We have developed an intuitive interface for painting on
unparameterized three-dimensional polygon meshes using a 6D Polhemus
space tracker with a stylus sensor as an input device. Given a
physical object we first acquire its surface geometry using a
Cyberware range scanner. As we move the sensor over the surface of
the physical object we color the corresponding locations on the
scanned mesh. The physical object provides a natural force-feedback
guide for painting on the mesh, making it intuitive and easy to
accurately place color on the mesh. We recently presented a
on this project at the
1995 Symposium on Interactive 3D Graphics.
The following movies show models we painted with our 3D painting
system. The bunny movie is 67 KB and the wolf movie is 47 KB.
This page is divided into the following sections:
Before we can paint we must have both a physical and a mesh
representation of an object. To create a complete mesh representation
from a physical object we can take several Cyberware scans of the
physical object and zipper
The zippering algorithm is described in more detail
by Greg Turk and Marc Levoy,
in their '94 SIGGRAPH publication: Zippered Polygon Meshes from Range
Here we have a ceramic bunny as well as the mesh
representation of it.
To ensure that as we move the stylus over the surface of the physical
object, paint will be applied to the corresponding locations on the
mesh, we must register stylus movements to movements of a virtual
paintbrush over the mesh. We use the Iterated Closest Point (ICP)
algorithm developed by Paul Besl to find an affine, shear-free
transformation registering the tracker space to the mesh space. This
algorithm is typically used to register two point sets to one
another. We use the mesh vertices as a set of points in mesh space and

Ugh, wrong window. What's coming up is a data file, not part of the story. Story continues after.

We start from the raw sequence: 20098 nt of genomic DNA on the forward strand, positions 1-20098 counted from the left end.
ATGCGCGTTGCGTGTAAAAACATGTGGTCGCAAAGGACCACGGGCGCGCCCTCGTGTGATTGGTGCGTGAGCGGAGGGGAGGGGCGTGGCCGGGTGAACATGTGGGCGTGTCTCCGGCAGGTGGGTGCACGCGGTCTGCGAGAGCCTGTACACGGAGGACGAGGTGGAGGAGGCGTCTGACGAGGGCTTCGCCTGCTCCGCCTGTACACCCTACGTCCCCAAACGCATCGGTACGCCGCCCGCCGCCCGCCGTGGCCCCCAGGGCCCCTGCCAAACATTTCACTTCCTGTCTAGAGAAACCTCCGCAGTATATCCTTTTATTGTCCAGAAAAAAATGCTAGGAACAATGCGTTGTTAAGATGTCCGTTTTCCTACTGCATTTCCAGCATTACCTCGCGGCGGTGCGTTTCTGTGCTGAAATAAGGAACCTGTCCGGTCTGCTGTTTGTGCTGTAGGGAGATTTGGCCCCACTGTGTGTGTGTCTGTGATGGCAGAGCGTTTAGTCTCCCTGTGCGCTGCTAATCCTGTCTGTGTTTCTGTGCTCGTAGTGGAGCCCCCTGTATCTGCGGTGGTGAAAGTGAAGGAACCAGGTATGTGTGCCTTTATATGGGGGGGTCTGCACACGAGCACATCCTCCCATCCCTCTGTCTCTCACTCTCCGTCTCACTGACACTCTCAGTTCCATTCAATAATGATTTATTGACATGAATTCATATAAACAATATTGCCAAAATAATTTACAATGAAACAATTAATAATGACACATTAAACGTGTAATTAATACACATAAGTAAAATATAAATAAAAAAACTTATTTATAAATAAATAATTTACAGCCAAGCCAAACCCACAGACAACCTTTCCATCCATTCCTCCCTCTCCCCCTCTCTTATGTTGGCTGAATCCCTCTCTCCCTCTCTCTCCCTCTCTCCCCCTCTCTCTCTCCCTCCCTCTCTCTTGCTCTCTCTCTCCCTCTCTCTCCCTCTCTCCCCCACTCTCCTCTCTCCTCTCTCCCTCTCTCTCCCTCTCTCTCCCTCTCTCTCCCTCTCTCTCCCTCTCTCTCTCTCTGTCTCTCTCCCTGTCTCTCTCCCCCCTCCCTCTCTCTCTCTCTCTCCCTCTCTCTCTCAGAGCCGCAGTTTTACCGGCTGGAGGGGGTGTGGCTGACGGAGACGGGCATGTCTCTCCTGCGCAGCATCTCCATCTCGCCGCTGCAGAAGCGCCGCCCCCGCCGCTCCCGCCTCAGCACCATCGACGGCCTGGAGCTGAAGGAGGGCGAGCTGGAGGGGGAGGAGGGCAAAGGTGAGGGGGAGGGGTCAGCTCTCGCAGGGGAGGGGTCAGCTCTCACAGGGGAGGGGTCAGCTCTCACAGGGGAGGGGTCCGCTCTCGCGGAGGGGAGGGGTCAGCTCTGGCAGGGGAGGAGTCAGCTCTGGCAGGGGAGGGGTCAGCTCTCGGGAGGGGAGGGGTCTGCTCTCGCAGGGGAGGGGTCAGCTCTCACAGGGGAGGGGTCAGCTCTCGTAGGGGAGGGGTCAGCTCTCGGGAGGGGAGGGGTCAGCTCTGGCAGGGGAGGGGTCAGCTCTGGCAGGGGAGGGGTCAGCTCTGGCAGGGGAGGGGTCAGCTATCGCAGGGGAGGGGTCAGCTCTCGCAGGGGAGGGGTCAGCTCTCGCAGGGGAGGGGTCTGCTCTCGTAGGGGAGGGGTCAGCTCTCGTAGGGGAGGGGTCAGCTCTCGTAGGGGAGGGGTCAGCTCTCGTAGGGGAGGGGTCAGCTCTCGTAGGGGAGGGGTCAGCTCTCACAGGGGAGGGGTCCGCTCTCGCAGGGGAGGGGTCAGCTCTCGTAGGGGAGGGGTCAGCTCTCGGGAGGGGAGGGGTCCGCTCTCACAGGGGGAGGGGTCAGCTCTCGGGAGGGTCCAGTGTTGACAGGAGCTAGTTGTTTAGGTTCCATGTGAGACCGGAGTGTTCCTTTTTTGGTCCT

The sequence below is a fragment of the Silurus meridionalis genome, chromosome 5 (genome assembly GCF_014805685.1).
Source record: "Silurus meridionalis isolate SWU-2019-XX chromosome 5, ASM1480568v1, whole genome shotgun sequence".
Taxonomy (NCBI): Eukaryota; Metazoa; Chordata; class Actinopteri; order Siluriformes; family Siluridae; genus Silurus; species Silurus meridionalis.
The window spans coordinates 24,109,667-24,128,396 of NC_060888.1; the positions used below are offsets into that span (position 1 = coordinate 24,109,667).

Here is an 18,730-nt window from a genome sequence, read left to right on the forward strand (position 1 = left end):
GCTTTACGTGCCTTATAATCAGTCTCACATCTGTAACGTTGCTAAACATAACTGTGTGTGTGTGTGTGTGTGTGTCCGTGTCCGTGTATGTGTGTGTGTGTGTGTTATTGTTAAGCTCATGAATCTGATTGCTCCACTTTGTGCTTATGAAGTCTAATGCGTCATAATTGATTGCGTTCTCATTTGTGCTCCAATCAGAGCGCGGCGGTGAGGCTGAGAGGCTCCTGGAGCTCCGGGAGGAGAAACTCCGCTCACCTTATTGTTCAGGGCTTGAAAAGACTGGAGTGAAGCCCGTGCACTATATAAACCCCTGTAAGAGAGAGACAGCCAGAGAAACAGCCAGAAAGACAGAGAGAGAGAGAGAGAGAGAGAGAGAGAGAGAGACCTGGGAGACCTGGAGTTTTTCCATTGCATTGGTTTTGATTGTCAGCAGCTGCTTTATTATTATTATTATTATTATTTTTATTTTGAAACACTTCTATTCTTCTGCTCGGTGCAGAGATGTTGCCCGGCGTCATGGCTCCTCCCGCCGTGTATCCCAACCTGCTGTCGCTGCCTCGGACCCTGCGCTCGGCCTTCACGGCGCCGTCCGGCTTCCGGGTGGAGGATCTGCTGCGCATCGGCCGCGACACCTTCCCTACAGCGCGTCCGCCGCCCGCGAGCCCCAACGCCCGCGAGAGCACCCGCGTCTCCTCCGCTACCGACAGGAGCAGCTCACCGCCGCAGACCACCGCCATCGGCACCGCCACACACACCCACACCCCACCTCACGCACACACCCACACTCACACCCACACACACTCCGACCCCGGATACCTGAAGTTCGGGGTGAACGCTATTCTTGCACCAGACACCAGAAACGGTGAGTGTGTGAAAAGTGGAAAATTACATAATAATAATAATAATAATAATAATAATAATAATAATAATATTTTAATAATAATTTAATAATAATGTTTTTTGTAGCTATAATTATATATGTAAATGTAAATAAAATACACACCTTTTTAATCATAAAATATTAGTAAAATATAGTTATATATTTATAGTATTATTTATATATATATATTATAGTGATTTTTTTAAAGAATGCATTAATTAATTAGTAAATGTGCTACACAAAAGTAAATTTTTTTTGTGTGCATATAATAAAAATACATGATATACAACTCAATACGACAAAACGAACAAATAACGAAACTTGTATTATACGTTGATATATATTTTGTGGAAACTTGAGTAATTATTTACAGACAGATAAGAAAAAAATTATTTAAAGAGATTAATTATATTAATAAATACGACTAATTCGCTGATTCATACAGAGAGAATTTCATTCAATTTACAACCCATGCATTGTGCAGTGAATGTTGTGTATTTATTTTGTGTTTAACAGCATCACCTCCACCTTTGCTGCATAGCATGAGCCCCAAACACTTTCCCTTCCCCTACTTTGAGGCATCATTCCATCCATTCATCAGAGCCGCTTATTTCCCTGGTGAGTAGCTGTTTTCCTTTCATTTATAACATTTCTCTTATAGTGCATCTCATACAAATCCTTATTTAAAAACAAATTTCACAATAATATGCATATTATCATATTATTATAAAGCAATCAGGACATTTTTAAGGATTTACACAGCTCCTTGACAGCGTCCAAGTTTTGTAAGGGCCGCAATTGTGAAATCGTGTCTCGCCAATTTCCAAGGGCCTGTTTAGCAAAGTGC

we collect a set of points in tracker space by sampling the position
of the stylus as we randomly scribble on the surface of the physical
object. After generating the tracker space points we roughly align
them to the mesh by hand, and then run the ICP algorithm to generate a
more exact registration. In this picture the purple crosses represent
tracker space points.
After registration we can start painting. Each mesh is stored as a
list of triangles and we apply color to a mesh by coloring triangle
vertices. This allows us to paint on unparameterized meshes, but in
order to avoid jagged paint strokes the triangles must be very small.
Typical meshes may contain hundreds of thousands of triangles. We
implemented a number of brush effects including overpainting, alpha
blending, texture mapping and displacement mapping. Overpainting
replaces the old mesh color with the new color. Alpha blending allows
the user to mix the old mesh color with a new color based a selectable
blending (alpha) value. We implemented both 2D and 3D texture
mapping. In this picture the checkerboard on the bunny's leg is a 3D
texture while the flower on the bunny's breast is a 2D texture.
The displacement mapping effect allows us to change the geometry of
the mesh, by actually changing the position of mesh vertices. The
bumps on the wolf head at the top of this page were created using a
Here are some more examples of the types of paintings we were able to
create using our 3D painting system. Each of these examples took a
couple of hours to paint.
Andrew C. Beers